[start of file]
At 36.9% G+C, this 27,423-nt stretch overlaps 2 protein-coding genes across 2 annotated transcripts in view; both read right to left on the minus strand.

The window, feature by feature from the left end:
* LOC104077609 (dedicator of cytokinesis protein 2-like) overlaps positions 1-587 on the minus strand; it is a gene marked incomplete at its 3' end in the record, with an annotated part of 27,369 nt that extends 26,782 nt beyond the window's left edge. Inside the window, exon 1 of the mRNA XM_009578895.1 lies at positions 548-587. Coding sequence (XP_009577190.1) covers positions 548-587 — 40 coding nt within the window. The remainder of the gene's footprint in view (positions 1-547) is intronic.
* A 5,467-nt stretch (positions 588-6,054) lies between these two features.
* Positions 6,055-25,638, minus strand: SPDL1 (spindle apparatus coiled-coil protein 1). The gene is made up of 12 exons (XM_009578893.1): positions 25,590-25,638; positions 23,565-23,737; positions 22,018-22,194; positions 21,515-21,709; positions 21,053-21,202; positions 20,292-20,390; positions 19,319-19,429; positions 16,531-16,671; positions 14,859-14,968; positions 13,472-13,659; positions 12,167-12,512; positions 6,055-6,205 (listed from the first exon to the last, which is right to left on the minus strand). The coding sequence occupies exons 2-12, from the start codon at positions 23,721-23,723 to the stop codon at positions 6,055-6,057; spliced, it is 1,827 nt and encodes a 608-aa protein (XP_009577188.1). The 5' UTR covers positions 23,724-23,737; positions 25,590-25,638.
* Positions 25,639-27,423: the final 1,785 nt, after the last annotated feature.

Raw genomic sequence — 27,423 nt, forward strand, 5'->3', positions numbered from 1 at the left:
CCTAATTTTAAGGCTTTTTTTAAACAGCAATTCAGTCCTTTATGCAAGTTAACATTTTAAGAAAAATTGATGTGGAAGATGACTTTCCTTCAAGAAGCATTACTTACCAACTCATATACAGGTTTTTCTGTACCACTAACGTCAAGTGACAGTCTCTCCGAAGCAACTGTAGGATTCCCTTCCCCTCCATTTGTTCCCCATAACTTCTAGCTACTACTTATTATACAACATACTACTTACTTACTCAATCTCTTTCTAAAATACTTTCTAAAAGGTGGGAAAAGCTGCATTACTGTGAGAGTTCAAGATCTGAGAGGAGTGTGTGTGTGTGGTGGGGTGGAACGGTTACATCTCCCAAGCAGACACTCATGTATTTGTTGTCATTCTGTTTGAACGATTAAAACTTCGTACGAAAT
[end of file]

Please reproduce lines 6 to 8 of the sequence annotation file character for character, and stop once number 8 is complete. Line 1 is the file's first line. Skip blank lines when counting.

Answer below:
* Positions 25,639-27,423: the final 1,785 nt, after the last annotated feature.

Raw genomic sequence — 27,423 nt, forward strand, 5'->3', positions numbered from 1 at the left:
CCTAATTTTAAGGCTTTTTTTAAACAGCAATTCAGTCCTTTATGCAAGTTAACATTTTAAGAAAAATTGATGTGGAAGATGACTTTCCTTCAAGAAGCATTACTTACCAACTCATATACAGGTTTTTCTGTACCACTAACGTCAAGTGACAGTCTCTCCGAAGCAACTGTAGGATTCCCTTCCCCTCCATTTGTTCCCCATAACTTCTAGCTACTACTTATTATACAACATACTACTTACTTACTCAATCTCTTTCTAAAATACTTTCTAAAAGGTGGGAAAAGCTGCATTACTGTGAGAGTTCAAGATCTGAGAGGAGTGTGTGTGTGTGGTGGGGTGGAACGGTTACATCTCCCAAGCAGACACTCATGTATTTGTTGTCATTCTGTTTGAACGATTAAAACTTCGTACGAAAT